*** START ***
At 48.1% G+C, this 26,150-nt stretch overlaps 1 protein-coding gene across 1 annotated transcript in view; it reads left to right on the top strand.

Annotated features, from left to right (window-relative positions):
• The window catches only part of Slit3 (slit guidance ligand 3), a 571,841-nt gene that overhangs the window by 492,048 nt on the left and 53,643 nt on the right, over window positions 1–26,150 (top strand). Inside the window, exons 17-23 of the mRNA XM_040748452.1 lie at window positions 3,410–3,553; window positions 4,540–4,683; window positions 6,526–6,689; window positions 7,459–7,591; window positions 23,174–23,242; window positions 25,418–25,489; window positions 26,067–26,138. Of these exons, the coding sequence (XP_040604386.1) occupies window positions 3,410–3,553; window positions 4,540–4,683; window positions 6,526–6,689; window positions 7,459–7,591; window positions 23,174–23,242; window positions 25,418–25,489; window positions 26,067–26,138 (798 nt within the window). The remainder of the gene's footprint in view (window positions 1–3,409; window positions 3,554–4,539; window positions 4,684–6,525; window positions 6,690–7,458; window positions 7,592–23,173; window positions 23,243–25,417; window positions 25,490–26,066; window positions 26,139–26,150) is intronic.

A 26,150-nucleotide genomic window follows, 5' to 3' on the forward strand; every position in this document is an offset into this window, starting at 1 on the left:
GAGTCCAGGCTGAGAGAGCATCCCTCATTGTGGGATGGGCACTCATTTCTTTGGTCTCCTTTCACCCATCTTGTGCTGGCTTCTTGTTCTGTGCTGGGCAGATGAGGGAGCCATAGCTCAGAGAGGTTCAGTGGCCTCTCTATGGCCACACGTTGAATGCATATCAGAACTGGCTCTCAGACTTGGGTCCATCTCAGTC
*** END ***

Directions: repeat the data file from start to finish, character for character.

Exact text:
At 48.1% G+C, this 26,150-nt stretch overlaps 1 protein-coding gene across 1 annotated transcript in view; it reads left to right on the top strand.

Annotated features, from left to right (window-relative positions):
• The window catches only part of Slit3 (slit guidance ligand 3), a 571,841-nt gene that overhangs the window by 492,048 nt on the left and 53,643 nt on the right, over window positions 1–26,150 (top strand). Inside the window, exons 17-23 of the mRNA XM_040748452.1 lie at window positions 3,410–3,553; window positions 4,540–4,683; window positions 6,526–6,689; window positions 7,459–7,591; window positions 23,174–23,242; window positions 25,418–25,489; window positions 26,067–26,138. Of these exons, the coding sequence (XP_040604386.1) occupies window positions 3,410–3,553; window positions 4,540–4,683; window positions 6,526–6,689; window positions 7,459–7,591; window positions 23,174–23,242; window positions 25,418–25,489; window positions 26,067–26,138 (798 nt within the window). The remainder of the gene's footprint in view (window positions 1–3,409; window positions 3,554–4,539; window positions 4,684–6,525; window positions 6,690–7,458; window positions 7,592–23,173; window positions 23,243–25,417; window positions 25,490–26,066; window positions 26,139–26,150) is intronic.

A 26,150-nucleotide genomic window follows, 5' to 3' on the forward strand; every position in this document is an offset into this window, starting at 1 on the left:
GAGTCCAGGCTGAGAGAGCATCCCTCATTGTGGGATGGGCACTCATTTCTTTGGTCTCCTTTCACCCATCTTGTGCTGGCTTCTTGTTCTGTGCTGGGCAGATGAGGGAGCCATAGCTCAGAGAGGTTCAGTGGCCTCTCTATGGCCACACGTTGAATGCATATCAGAACTGGCTCTCAGACTTGGGTCCATCTCAGTC